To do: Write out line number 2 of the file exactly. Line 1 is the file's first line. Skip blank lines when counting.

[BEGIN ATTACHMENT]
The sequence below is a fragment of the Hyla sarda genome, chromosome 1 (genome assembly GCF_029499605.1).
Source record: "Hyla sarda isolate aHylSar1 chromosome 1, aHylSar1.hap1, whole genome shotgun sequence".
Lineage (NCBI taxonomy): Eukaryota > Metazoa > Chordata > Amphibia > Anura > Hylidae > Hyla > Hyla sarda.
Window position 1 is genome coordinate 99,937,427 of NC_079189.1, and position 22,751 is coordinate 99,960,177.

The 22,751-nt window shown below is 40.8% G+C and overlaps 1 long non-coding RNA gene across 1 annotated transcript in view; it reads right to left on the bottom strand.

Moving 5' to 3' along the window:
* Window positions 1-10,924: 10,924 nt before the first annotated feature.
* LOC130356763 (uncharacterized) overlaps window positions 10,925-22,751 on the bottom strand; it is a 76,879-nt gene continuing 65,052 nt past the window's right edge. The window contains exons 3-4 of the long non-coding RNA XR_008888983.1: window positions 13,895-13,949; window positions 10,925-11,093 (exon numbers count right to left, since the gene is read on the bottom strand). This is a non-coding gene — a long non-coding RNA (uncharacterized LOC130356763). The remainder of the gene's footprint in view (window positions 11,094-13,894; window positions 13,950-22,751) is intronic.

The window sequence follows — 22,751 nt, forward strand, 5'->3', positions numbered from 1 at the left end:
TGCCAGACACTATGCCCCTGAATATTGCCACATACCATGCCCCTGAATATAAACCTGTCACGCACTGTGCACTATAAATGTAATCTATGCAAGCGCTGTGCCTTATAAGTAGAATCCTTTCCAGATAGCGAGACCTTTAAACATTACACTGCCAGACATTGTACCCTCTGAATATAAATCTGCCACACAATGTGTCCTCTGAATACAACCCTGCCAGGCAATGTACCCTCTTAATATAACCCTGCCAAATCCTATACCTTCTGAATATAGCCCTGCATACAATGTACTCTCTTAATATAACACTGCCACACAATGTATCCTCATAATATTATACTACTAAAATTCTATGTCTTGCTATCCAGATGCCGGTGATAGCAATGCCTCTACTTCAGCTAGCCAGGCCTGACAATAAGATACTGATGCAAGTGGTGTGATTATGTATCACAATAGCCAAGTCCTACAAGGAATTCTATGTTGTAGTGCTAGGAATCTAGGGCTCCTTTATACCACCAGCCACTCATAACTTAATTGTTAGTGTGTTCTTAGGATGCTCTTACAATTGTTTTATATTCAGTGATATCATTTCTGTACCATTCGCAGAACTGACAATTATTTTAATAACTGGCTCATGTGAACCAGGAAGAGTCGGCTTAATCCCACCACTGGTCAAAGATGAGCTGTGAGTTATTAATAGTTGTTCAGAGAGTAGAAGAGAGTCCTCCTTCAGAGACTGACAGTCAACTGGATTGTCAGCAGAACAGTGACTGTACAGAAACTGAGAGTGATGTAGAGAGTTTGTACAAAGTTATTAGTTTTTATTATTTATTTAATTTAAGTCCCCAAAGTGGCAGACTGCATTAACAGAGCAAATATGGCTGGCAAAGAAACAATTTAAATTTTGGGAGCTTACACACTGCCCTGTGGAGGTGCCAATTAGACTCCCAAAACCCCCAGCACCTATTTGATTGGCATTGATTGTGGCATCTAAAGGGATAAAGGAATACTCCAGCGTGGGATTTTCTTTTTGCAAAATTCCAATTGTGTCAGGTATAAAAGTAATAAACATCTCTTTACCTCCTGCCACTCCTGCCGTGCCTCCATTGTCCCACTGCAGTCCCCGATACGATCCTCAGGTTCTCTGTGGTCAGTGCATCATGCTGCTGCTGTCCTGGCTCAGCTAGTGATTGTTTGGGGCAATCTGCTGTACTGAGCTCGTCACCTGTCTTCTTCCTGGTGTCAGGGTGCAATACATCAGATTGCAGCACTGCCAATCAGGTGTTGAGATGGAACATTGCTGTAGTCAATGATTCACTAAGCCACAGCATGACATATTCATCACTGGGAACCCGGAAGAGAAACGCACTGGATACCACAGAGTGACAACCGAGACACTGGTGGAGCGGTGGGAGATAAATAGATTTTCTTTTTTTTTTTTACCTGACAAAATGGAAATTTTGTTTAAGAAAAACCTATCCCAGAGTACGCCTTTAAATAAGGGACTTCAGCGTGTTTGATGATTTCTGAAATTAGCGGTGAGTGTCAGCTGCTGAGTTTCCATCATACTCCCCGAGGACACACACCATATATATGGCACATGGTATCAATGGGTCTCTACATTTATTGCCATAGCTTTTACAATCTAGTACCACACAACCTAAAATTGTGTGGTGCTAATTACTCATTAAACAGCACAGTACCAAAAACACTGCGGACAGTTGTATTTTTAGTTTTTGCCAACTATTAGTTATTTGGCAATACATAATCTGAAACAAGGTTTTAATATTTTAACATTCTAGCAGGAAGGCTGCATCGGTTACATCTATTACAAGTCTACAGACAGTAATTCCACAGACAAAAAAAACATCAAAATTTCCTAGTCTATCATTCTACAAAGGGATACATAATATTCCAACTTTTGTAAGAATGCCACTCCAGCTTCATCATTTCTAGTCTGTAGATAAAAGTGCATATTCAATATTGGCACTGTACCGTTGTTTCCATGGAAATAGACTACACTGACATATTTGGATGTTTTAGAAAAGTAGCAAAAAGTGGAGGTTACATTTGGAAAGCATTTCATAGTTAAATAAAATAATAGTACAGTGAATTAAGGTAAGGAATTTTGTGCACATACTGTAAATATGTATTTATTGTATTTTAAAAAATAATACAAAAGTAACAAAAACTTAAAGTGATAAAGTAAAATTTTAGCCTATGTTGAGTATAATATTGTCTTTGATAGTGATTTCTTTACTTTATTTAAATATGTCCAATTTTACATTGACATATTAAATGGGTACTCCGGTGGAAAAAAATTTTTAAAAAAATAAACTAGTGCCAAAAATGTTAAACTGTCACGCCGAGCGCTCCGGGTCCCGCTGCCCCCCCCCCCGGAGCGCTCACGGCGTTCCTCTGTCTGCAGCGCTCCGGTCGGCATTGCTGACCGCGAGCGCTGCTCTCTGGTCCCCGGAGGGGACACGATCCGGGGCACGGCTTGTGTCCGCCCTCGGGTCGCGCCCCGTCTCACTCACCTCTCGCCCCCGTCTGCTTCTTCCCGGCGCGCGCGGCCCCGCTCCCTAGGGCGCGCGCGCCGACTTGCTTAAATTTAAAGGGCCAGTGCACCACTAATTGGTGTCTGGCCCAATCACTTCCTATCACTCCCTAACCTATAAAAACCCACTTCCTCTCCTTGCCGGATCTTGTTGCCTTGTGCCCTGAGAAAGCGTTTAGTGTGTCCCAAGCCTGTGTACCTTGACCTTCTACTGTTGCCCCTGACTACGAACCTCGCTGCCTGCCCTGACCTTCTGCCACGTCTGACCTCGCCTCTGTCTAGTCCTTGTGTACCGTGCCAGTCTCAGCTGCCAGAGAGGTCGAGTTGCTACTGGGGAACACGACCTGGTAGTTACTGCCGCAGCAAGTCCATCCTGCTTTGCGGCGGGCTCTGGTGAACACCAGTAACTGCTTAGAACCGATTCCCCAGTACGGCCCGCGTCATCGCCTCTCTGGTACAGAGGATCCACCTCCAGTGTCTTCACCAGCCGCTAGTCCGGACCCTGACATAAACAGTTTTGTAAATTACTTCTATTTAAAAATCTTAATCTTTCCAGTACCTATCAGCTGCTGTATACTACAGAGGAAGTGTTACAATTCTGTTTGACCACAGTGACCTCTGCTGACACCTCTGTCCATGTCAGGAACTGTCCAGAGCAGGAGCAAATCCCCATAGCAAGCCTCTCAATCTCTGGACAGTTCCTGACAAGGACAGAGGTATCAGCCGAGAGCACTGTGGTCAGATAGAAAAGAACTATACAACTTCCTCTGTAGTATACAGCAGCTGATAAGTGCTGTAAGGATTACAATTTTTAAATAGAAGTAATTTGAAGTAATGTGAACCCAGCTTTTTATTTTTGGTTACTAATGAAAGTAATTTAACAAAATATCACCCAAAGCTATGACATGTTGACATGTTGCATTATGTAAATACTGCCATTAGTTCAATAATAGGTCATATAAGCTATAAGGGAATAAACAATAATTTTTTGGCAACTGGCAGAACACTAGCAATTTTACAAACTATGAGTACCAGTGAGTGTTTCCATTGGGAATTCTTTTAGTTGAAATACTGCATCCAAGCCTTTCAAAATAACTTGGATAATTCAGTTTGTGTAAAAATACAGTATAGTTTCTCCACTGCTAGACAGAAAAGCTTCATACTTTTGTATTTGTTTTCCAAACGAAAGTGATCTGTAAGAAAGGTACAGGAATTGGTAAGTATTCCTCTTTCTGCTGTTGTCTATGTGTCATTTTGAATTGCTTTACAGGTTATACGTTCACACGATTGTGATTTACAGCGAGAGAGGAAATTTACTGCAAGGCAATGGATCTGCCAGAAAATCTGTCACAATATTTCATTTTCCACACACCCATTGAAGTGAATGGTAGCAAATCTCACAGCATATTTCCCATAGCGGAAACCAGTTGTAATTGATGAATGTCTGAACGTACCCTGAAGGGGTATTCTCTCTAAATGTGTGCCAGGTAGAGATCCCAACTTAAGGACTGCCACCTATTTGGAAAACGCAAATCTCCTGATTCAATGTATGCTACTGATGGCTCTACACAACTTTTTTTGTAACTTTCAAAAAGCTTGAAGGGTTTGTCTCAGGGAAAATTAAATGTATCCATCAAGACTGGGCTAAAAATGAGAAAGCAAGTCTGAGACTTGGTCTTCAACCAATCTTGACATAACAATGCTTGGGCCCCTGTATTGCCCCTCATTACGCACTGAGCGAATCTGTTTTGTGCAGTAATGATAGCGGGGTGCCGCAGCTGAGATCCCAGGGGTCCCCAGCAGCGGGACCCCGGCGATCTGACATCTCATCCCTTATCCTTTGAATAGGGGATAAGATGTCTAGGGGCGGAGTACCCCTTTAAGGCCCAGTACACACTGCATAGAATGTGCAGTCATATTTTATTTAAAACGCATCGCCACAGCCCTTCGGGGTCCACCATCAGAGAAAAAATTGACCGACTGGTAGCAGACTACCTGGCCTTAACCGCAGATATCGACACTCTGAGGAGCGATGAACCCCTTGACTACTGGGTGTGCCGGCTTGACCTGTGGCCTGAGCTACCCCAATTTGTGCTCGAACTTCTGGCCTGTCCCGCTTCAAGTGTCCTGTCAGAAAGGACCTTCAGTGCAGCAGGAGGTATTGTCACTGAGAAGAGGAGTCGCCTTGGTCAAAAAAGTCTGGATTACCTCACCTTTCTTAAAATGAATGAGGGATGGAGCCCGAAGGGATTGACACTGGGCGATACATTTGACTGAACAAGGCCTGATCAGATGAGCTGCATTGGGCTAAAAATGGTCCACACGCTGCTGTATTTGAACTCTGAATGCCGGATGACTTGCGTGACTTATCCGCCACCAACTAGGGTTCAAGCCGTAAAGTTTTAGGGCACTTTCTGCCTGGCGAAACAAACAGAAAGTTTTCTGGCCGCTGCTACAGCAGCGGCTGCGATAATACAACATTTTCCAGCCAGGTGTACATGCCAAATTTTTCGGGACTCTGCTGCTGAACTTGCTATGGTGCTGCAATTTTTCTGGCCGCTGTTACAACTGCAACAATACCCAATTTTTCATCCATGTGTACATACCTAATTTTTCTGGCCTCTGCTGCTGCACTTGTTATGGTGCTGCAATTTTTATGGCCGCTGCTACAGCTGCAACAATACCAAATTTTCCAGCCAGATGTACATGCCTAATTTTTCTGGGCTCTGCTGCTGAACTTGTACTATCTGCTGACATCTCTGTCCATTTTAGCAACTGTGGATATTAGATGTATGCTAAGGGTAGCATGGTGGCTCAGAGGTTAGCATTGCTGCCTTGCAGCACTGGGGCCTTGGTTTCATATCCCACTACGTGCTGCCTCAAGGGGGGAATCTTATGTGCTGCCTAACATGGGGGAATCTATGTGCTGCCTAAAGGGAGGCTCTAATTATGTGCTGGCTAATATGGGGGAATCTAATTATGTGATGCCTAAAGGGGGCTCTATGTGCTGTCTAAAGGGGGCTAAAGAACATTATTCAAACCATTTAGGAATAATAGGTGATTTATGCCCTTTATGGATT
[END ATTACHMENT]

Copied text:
Source record: "Hyla sarda isolate aHylSar1 chromosome 1, aHylSar1.hap1, whole genome shotgun sequence".